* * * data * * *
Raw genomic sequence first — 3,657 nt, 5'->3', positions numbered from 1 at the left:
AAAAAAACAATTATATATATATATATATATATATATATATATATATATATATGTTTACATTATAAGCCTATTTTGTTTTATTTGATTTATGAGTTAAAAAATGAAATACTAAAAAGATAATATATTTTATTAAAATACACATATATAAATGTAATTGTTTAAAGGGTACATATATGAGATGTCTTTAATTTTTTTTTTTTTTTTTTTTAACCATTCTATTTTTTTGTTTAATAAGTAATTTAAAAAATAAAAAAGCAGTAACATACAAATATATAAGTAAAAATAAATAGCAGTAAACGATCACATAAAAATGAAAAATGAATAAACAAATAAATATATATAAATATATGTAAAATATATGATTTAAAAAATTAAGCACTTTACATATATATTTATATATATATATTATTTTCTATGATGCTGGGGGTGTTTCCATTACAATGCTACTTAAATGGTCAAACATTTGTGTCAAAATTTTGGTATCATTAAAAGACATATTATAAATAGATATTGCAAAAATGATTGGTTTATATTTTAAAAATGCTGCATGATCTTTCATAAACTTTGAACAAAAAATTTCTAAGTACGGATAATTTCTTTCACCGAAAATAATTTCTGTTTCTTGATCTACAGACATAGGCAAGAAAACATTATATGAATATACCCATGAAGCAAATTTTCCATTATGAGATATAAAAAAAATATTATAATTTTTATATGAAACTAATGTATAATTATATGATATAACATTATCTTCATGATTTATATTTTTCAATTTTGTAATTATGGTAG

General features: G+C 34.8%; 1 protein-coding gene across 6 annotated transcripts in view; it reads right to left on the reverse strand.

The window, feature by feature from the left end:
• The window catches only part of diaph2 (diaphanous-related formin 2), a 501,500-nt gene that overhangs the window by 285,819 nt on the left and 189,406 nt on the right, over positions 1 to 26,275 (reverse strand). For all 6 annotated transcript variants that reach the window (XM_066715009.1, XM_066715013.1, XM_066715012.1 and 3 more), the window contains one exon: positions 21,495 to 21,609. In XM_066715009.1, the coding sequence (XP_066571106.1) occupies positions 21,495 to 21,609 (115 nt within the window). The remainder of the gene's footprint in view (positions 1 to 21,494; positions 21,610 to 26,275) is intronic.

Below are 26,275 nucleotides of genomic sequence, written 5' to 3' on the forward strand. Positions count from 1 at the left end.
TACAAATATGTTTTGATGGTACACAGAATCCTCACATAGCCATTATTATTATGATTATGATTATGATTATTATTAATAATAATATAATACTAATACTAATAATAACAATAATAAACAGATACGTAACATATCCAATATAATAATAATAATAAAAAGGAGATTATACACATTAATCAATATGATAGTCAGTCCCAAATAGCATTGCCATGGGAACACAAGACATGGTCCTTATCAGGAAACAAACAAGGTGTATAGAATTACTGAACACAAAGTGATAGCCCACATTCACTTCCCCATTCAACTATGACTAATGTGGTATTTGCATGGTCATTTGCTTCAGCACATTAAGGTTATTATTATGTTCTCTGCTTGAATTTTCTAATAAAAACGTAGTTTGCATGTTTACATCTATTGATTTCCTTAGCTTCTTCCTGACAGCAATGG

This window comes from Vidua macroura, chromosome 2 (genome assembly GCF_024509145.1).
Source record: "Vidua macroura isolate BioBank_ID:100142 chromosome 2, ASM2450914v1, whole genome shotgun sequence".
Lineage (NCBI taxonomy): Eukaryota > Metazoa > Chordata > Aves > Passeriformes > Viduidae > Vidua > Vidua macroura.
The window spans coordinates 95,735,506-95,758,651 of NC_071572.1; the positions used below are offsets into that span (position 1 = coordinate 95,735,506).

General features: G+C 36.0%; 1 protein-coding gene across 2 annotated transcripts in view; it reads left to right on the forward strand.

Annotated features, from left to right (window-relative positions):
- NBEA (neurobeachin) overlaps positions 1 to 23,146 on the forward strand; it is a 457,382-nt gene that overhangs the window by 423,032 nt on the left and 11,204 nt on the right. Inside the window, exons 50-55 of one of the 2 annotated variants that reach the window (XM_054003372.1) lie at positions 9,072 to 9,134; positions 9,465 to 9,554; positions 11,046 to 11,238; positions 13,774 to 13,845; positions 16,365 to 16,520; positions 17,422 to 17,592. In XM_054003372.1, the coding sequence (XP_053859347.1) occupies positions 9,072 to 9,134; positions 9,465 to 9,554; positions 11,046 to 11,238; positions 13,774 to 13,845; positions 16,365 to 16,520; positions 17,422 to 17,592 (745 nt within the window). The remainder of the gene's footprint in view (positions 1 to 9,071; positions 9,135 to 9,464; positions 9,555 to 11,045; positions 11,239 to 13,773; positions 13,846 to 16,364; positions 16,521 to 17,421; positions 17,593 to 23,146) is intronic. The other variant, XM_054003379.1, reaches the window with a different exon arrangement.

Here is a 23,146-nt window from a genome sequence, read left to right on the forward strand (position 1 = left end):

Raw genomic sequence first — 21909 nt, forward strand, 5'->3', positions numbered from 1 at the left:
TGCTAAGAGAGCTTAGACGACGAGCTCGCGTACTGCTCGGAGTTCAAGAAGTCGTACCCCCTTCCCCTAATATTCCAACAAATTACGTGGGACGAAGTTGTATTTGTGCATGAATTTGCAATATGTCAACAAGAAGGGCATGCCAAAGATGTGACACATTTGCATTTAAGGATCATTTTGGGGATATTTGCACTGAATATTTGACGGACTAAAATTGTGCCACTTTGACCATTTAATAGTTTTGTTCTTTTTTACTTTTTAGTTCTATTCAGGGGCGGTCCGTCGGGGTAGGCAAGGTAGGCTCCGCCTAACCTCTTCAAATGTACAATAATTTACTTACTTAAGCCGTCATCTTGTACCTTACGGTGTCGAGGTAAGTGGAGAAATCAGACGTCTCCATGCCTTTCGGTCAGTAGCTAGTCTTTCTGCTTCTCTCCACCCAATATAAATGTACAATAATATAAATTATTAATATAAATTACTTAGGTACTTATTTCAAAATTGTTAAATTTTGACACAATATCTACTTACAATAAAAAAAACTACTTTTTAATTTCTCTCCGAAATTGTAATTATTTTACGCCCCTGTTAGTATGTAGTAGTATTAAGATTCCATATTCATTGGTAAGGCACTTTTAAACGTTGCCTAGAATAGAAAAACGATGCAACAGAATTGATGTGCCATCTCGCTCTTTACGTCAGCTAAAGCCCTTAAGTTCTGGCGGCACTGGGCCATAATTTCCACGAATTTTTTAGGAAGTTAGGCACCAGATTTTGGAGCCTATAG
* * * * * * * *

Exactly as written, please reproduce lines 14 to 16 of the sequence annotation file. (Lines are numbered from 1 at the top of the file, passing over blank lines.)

- NBEA (neurobeachin) overlaps positions 1 to 23,146 on the forward strand; it is a 457,382-nt gene that overhangs the window by 423,032 nt on the left and 11,204 nt on the right. Inside the window, exons 50-55 of one of the 2 annotated variants that reach the window (XM_054003372.1) lie at positions 9,072 to 9,134; positions 9,465 to 9,554; positions 11,046 to 11,238; positions 13,774 to 13,845; positions 16,365 to 16,520; positions 17,422 to 17,592. In XM_054003372.1, the coding sequence (XP_053859347.1) occupies positions 9,072 to 9,134; positions 9,465 to 9,554; positions 11,046 to 11,238; positions 13,774 to 13,845; positions 16,365 to 16,520; positions 17,422 to 17,592 (745 nt within the window). The remainder of the gene's footprint in view (positions 1 to 9,071; positions 9,135 to 9,464; positions 9,555 to 11,045; positions 11,239 to 13,773; positions 13,846 to 16,364; positions 16,521 to 17,421; positions 17,593 to 23,146) is intronic. The other variant, XM_054003379.1, reaches the window with a different exon arrangement.

Here is a 23,146-nt window from a genome sequence, read left to right on the forward strand (position 1 = left end):

Raw genomic sequence first — 21909 nt, forward strand, 5'->3', positions numbered from 1 at the left: